Regarding tDCS, Vandermeeren et al. (2010) applied anodal, cathodal, and sham tDCS in 30 healthy volunteers, finding no specific effects on HRV. Conversely, Montenegro et al. (2011) applied anodal tDCS over the left temporal area, observing HF HRV increasing and LF-HRV decreasing; however, this effect was observed only in highly fit athletes. Finally, Brunoni et al. (2012b) found that anodal tDCS increased HF-HRV, particularly during negative imagery viewing, suggesting that tDCS could interfere favorably in stress responses elicited by negative imagery.
In a safety study, Jahanshahi et al. (1997) evaluated HF rTMS in six healthy subjects, finding a trend (p = 0.06) for active rTMS decreasing blood pressure. Jenkins et al. (2002) compared the effects of rTMS on mood and blood pressure over the left and right DLPFC finding that left but not right stimulation decreased arterial pressure. Likewise, Knotkova et al. (2012), in an open-label study, found that anodal tDCS over the left DLPFC generally decreased blood pressure levels. In addition, Binkofski et al. (2011) used anodal tDCS over the left primary motor cortex, finding small but significant decrements on blood pressure.
Conversely, Yozbatiran et al. (2009) found a small but significant increase of systolic blood pressure after HF rTMS stimulation over the ipsilesional primary motor cortex hand area in stroke patients. Other studies with rTMS (Van den Eynde et al., 2010) and tDCS (Vandermeeren et al., 2010) showed no changes in blood pressure.
Serum Glucose Levels
Here, no rTMS studies matching our eligibility criteria were found. For tDCS, Binkofski et al. (2011) studied male healthy volunteers after active and sham tDCS stimulation. They observed increased systemic glucose uptake tolerance in the active group.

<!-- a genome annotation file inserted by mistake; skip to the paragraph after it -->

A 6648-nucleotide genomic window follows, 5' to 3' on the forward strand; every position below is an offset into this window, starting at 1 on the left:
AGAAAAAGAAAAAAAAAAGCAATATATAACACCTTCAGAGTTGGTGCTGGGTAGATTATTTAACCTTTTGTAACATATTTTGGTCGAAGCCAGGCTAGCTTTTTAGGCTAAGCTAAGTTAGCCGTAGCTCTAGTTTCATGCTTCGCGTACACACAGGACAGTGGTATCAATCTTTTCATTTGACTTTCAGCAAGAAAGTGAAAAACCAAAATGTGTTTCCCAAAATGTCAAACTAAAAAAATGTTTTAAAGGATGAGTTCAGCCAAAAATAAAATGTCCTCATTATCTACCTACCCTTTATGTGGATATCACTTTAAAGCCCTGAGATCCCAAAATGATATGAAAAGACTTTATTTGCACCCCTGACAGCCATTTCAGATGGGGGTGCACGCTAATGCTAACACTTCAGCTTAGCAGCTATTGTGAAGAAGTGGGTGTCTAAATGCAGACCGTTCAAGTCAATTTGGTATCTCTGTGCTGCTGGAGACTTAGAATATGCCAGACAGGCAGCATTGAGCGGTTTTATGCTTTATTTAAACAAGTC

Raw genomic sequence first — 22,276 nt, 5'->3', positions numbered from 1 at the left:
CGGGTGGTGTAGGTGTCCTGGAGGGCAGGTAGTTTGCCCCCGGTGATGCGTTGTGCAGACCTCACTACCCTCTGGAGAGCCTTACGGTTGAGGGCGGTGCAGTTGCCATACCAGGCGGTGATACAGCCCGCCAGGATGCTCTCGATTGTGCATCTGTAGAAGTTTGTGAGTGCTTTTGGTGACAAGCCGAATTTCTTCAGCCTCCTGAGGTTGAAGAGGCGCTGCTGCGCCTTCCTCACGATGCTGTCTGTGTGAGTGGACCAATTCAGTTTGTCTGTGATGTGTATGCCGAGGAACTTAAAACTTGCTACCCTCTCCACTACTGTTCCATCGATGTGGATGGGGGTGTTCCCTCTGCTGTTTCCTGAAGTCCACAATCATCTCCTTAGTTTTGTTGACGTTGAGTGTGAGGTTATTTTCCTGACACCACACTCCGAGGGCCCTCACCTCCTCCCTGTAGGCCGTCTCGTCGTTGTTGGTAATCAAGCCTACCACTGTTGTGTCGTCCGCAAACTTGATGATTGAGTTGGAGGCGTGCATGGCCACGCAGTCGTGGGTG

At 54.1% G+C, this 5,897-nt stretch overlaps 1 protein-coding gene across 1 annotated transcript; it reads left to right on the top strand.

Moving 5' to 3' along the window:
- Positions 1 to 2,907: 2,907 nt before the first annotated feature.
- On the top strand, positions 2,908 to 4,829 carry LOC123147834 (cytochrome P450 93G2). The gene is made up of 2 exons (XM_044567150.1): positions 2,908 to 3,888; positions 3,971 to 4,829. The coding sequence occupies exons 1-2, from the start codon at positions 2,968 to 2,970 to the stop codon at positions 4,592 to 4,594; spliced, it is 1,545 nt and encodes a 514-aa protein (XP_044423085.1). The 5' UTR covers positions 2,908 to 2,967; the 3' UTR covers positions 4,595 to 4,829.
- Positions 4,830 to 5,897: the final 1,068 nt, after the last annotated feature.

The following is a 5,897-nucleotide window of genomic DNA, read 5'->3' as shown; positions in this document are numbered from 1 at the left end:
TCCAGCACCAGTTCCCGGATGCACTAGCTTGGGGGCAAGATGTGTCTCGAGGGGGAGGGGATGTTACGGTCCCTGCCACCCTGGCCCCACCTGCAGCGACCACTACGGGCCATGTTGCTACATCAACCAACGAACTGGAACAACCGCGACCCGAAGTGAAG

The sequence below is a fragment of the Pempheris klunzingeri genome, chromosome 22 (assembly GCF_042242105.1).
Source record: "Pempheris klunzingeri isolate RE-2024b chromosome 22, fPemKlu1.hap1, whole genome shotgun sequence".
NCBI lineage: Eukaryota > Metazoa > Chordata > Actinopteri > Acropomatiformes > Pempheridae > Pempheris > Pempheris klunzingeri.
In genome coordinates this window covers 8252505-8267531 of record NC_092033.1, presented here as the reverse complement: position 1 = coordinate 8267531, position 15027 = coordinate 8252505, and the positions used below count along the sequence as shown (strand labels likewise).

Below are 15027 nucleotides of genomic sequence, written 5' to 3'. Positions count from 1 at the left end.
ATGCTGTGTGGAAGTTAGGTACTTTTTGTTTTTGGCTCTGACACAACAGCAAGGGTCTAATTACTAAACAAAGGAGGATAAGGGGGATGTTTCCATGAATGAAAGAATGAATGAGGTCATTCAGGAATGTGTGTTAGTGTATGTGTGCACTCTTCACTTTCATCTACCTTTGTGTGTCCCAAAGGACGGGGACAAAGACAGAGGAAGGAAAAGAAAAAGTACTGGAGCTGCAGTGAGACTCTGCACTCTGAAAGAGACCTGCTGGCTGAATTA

Fregni et al. (2008b) found that desire for food consumption and visual attention for food imagery decreased after tDCS, in a sham-controlled design with healthy volunteers. Similar findings were demonstrated in subsequent tDCS (Goldman et al., 2011) and rTMS (Camus et al., 2009; Van den Eynde et al., 2010) studies. Uher et al. (2005) found that self-reported food craving during exposure to food remained stable before and after active rTMS, while it increased after sham stimulation. However, Barth et al. (2011) found that rTMS inhibited food craving no better than sham rTMS.
Fregni et al. (2008a) compared active vs. sham tDCS over the left DLPFC in smokers and found specific tDCS effects in decreasing cue-induced craving. In fact, another study showed that such effects were cumulative over 5 days (Boggio et al., 2009). Amiaz et al. (2009) reported similar findings, and also that rTMS decreased cigarette consumption. Conversely, Eichhammer et al. (2003) reported that rTMS decreased cigarette smoking although not levels of craving. Finally, Rose et al. (2011) found that HF-rTMS over the superior frontal gyrus increased craving after smoking cue presentations, while it decreased craving after neutral cue ones.
Herremans et al. (2012) showed no rTMS effects on alcohol craving in alcohol dependent patients. Conversely, Mishra et al. (2010) reported positive findings for rTMS in reducing alcohol craving. Höppner et al. (2011) showed mixed findings: although rTMS had no effect on alcohol craving, the authors found that real vs. sham rTMS increased the attentional blink on alcohol-related pictures.
Regarding tDCS, Boggio et al. (2008) found that active tDCS decreased alcohol craving in patients with alcohol dependence. Further, Nakamura-Palacios et al. (2012) found that active vs. sham tDCS increased cognitive performance and prefrontal activity in Lesch IV alcoholics.
In this systematic review, we evaluated 37 studies (981 subjects) addressing the effects of NIBS techniques on several risk factors. We found that: (1) cortisol levels decrease or remain unchanged after NIBS; (2) NIBS effects on HRV and blood pressure presented mixed findings, with studies suggesting that HRV values can decrease or remain unchanged after NIBS (one study found that rTMS increased blood pressure levels); (3) a single study showed that glucose levels decrease after tDCS; (4) most studies found that NIBS can effectively decrease craving for alcohol, smoking, and food intake. We further discuss these findings.
First, some limitations should be underscored. Although the studies generally presented adequate methodology in terms of design and assessment, most of them explored the effects of NIBS after one single session. In addition, most studies were exploratory, without a clearly defined hypothesis. Therefore, the evidence here presented should be considered preliminary and hypothesis-driven for further studies.